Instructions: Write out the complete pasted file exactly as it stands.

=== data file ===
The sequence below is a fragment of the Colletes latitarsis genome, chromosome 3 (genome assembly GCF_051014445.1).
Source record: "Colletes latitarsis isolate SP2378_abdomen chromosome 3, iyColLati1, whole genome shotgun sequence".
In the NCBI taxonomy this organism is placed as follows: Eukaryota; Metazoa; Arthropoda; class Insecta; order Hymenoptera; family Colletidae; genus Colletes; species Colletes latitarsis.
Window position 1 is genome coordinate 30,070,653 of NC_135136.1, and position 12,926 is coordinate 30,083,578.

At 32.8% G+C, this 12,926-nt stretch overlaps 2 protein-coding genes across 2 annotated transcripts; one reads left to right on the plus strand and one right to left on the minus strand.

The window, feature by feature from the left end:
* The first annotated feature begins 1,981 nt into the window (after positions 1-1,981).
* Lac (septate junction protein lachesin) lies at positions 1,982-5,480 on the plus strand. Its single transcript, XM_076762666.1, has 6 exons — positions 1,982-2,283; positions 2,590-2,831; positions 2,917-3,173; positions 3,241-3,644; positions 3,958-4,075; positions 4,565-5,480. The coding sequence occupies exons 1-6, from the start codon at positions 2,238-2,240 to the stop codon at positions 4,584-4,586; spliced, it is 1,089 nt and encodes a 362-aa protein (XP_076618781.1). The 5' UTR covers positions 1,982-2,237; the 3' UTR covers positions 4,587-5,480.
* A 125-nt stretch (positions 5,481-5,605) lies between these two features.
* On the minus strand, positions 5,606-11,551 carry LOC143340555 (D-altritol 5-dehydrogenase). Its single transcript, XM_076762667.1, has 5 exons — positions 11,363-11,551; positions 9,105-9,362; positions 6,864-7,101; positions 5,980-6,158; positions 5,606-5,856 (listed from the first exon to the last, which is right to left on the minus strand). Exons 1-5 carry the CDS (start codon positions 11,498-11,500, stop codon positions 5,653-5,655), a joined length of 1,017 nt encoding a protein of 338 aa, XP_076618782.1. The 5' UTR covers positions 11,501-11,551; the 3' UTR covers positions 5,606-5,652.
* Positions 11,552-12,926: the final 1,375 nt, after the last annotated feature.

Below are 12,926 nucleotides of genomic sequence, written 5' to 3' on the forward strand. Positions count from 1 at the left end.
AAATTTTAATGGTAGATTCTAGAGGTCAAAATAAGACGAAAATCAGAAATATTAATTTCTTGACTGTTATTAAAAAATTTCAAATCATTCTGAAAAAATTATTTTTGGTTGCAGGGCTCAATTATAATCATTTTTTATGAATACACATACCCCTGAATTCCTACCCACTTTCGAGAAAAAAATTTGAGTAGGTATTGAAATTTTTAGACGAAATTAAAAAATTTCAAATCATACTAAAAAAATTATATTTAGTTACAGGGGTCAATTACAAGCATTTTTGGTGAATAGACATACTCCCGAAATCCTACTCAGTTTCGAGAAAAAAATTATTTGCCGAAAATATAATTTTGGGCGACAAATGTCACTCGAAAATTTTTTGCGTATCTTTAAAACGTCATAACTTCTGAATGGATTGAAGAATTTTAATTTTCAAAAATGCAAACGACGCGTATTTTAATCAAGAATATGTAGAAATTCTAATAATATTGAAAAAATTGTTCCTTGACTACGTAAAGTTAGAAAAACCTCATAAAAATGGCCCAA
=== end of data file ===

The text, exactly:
The sequence below is a fragment of the Colletes latitarsis genome, chromosome 3 (genome assembly GCF_051014445.1).
Source record: "Colletes latitarsis isolate SP2378_abdomen chromosome 3, iyColLati1, whole genome shotgun sequence".
In the NCBI taxonomy this organism is placed as follows: Eukaryota; Metazoa; Arthropoda; class Insecta; order Hymenoptera; family Colletidae; genus Colletes; species Colletes latitarsis.
Window position 1 is genome coordinate 30,070,653 of NC_135136.1, and position 12,926 is coordinate 30,083,578.

At 32.8% G+C, this 12,926-nt stretch overlaps 2 protein-coding genes across 2 annotated transcripts; one reads left to right on the plus strand and one right to left on the minus strand.

The window, feature by feature from the left end:
* The first annotated feature begins 1,981 nt into the window (after positions 1-1,981).
* Lac (septate junction protein lachesin) lies at positions 1,982-5,480 on the plus strand. Its single transcript, XM_076762666.1, has 6 exons — positions 1,982-2,283; positions 2,590-2,831; positions 2,917-3,173; positions 3,241-3,644; positions 3,958-4,075; positions 4,565-5,480. The coding sequence occupies exons 1-6, from the start codon at positions 2,238-2,240 to the stop codon at positions 4,584-4,586; spliced, it is 1,089 nt and encodes a 362-aa protein (XP_076618781.1). The 5' UTR covers positions 1,982-2,237; the 3' UTR covers positions 4,587-5,480.
* A 125-nt stretch (positions 5,481-5,605) lies between these two features.
* On the minus strand, positions 5,606-11,551 carry LOC143340555 (D-altritol 5-dehydrogenase). Its single transcript, XM_076762667.1, has 5 exons — positions 11,363-11,551; positions 9,105-9,362; positions 6,864-7,101; positions 5,980-6,158; positions 5,606-5,856 (listed from the first exon to the last, which is right to left on the minus strand). Exons 1-5 carry the CDS (start codon positions 11,498-11,500, stop codon positions 5,653-5,655), a joined length of 1,017 nt encoding a protein of 338 aa, XP_076618782.1. The 5' UTR covers positions 11,501-11,551; the 3' UTR covers positions 5,606-5,652.
* Positions 11,552-12,926: the final 1,375 nt, after the last annotated feature.

Below are 12,926 nucleotides of genomic sequence, written 5' to 3' on the forward strand. Positions count from 1 at the left end.
AAATTTTAATGGTAGATTCTAGAGGTCAAAATAAGACGAAAATCAGAAATATTAATTTCTTGACTGTTATTAAAAAATTTCAAATCATTCTGAAAAAATTATTTTTGGTTGCAGGGCTCAATTATAATCATTTTTTATGAATACACATACCCCTGAATTCCTACCCACTTTCGAGAAAAAAATTTGAGTAGGTATTGAAATTTTTAGACGAAATTAAAAAATTTCAAATCATACTAAAAAAATTATATTTAGTTACAGGGGTCAATTACAAGCATTTTTGGTGAATAGACATACTCCCGAAATCCTACTCAGTTTCGAGAAAAAAATTATTTGCCGAAAATATAATTTTGGGCGACAAATGTCACTCGAAAATTTTTTGCGTATCTTTAAAACGTCATAACTTCTGAATGGATTGAAGAATTTTAATTTTCAAAAATGCAAACGACGCGTATTTTAATCAAGAATATGTAGAAATTCTAATAATATTGAAAAAATTGTTCCTTGACTACGTAAAGTTAGAAAAACCTCATAAAAATGGCCCAA